The London Film School is the oldest-established international school of film technique in the world, at 60 as of October 2016. The school has contributed significantly to the development of film education in Britain and across the world. Ka Ki Wong, is currently studying at the London Film School, focusing on an MA in Filmmaking. She has been actively making short films about human relationships and is constantly filming with her own personal experiences with people. Aesthetica talk to the filmmaker about her most recent projects and being accepted into notable film festivals.
A: How has your time at LFS helped to inspire and develop your practice as a filmmaker?
KKW: Throughout the cooperation with diverse people from other countries, I learned various work styles or techniques, sometimes I learn from others or develop others with my own skills. The collaboration with others also meant I gather more opinions from others, I learned not to be defensive about my work, but to listen carefully and choose what is the best for the film.
A: Your new film Revolve has been accepted by the Reykjavik International Film Festival in the Iceland Shorts category; what does this accomplishment mean to you in terms of career development and showcasing your work within a larger industry-led event?
KKW: It is actually the third time I got into this film festival. I am very happy about it. I really like the film industry in Iceland, I think the film industry there differs from the UK. The country and population in Iceland is so small, there aren’t many production companies, allowing them to work closely together and understand each other. Instead of competing with one another, they seem to unite faster as one big team facilitating filming and production. Also, the Icelandic landscape is also amazing and it suits the types of films that I would like to make.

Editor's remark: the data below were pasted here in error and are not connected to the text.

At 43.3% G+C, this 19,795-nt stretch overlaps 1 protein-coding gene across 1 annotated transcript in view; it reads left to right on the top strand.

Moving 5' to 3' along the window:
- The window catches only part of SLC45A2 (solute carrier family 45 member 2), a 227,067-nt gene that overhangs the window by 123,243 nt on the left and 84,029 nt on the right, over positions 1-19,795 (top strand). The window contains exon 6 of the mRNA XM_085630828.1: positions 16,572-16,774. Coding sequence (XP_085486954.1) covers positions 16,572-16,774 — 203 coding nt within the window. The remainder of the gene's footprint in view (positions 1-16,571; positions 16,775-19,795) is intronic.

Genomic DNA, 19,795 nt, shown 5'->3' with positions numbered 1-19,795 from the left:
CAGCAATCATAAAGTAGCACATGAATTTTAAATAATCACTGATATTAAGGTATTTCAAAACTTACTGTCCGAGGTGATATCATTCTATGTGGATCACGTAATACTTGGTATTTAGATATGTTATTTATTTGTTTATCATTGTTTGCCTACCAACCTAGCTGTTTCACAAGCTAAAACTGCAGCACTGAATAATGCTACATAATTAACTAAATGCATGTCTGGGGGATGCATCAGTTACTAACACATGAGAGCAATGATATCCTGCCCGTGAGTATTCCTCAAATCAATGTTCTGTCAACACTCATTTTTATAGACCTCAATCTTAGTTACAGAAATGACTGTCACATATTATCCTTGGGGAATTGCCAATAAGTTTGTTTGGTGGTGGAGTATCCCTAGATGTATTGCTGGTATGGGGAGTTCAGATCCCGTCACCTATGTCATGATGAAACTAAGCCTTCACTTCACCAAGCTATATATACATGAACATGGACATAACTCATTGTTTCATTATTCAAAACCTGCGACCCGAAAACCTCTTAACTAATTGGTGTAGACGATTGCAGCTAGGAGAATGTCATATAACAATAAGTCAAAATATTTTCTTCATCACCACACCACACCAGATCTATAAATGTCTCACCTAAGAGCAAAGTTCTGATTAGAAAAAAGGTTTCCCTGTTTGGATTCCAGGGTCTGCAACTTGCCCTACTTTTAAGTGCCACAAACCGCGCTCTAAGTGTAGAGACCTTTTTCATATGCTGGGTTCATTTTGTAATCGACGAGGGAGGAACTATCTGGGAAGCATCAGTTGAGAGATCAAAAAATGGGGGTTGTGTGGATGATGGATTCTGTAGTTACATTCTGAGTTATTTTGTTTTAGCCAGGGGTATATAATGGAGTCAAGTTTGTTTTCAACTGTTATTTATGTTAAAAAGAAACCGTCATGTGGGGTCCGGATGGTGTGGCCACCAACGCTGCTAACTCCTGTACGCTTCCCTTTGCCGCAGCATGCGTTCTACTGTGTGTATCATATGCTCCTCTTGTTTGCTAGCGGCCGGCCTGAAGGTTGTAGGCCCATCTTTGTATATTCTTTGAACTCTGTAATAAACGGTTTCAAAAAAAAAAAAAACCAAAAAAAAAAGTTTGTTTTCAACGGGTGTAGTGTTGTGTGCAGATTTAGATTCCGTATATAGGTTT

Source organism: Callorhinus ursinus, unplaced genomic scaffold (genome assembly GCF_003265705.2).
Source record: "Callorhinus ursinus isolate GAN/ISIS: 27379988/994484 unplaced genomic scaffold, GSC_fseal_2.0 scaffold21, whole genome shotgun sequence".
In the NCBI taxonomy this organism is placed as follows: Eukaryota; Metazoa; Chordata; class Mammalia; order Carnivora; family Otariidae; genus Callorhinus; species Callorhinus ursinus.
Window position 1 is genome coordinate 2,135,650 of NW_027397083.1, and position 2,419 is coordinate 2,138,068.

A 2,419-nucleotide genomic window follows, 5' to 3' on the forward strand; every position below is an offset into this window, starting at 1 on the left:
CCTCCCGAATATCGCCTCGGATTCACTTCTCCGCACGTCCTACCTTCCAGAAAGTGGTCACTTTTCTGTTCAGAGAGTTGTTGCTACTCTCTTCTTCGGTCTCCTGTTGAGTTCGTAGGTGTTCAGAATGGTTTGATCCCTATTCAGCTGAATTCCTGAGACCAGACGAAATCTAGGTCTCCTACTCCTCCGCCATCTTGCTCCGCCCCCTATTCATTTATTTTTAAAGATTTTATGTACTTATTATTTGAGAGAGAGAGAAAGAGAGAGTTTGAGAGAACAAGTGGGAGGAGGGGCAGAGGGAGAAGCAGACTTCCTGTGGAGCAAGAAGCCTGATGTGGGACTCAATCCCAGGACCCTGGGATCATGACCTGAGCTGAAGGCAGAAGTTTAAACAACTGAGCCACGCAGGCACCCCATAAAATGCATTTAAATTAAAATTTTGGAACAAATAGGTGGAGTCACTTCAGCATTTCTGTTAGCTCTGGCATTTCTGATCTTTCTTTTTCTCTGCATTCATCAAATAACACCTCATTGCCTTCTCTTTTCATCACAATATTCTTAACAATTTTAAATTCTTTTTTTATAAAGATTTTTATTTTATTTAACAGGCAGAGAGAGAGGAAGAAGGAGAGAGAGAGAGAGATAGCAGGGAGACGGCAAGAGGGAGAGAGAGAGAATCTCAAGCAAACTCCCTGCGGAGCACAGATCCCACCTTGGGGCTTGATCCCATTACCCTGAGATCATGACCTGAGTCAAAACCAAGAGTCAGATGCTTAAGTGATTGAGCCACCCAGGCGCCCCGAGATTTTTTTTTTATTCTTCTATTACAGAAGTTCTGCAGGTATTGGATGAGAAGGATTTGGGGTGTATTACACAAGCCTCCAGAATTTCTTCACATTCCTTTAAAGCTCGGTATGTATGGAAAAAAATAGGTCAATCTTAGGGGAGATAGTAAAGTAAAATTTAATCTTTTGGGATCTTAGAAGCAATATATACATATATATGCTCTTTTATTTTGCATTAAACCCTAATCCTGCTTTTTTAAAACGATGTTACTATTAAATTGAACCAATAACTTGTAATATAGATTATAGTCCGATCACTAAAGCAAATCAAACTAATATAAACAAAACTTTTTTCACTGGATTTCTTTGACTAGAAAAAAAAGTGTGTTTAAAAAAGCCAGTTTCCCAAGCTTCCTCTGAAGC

A: Where did the inspiration for your film come from, and how did you begin to execute this in terms of structure, composition and style?
KKW: It is inspired from the painting Surprised by Henry Rousseau. I wanted to represent the state of the tiger in the painting; it does not know whether it is hunting or being hunted. I represent it with a girl looking through a pair of binoculars, seeing herself. This illustrates the cycle of being watched and watching through a confined space.
A: How does nature interact within the narrative?
KKW: I hope to obtain a dreamy feeling throughout the film, and I think the location helps a lot. It makes one feel that the girl is isolated from what is going on in the real world, and hence, she is actually living within her own thoughts.
A: How does this piece compare to other works you have created in terms of style?
KKW: This piece is quite similar to the works I have done before. They are both quite open-ended in terms of meaning of objects and characters. It has strong visual elements and details, especially the vibrant colours and high contrasting primary colours.
A: Why did you choose to use 16mm film, and what qualities do you think it brings to the frames?
KKW: It is one of the requirement of The London Film School project. I think it brings a more disciplined workflow on set. I have to think through what I really want to achieve before I take the shot. Every shot is designed and planned carefully. We also rehearsal a lot; both for the actress and the camera operator before taking the shots. In terms of the look, it did add an organic texture to the film.
A: What do you have planned in terms of future projects?
KKW: I will continue working on this visual style and narrative. However, I would like to make the narrative more concrete and steady. So that when one is watching my film, they spend time with the character remaining with them, rather than asking too many questions of the character. However, the visual elements will always remain a strong element in my future films.
1. Still from Ka Ki Wong’s Revolve. Courtesy of the filmmaker.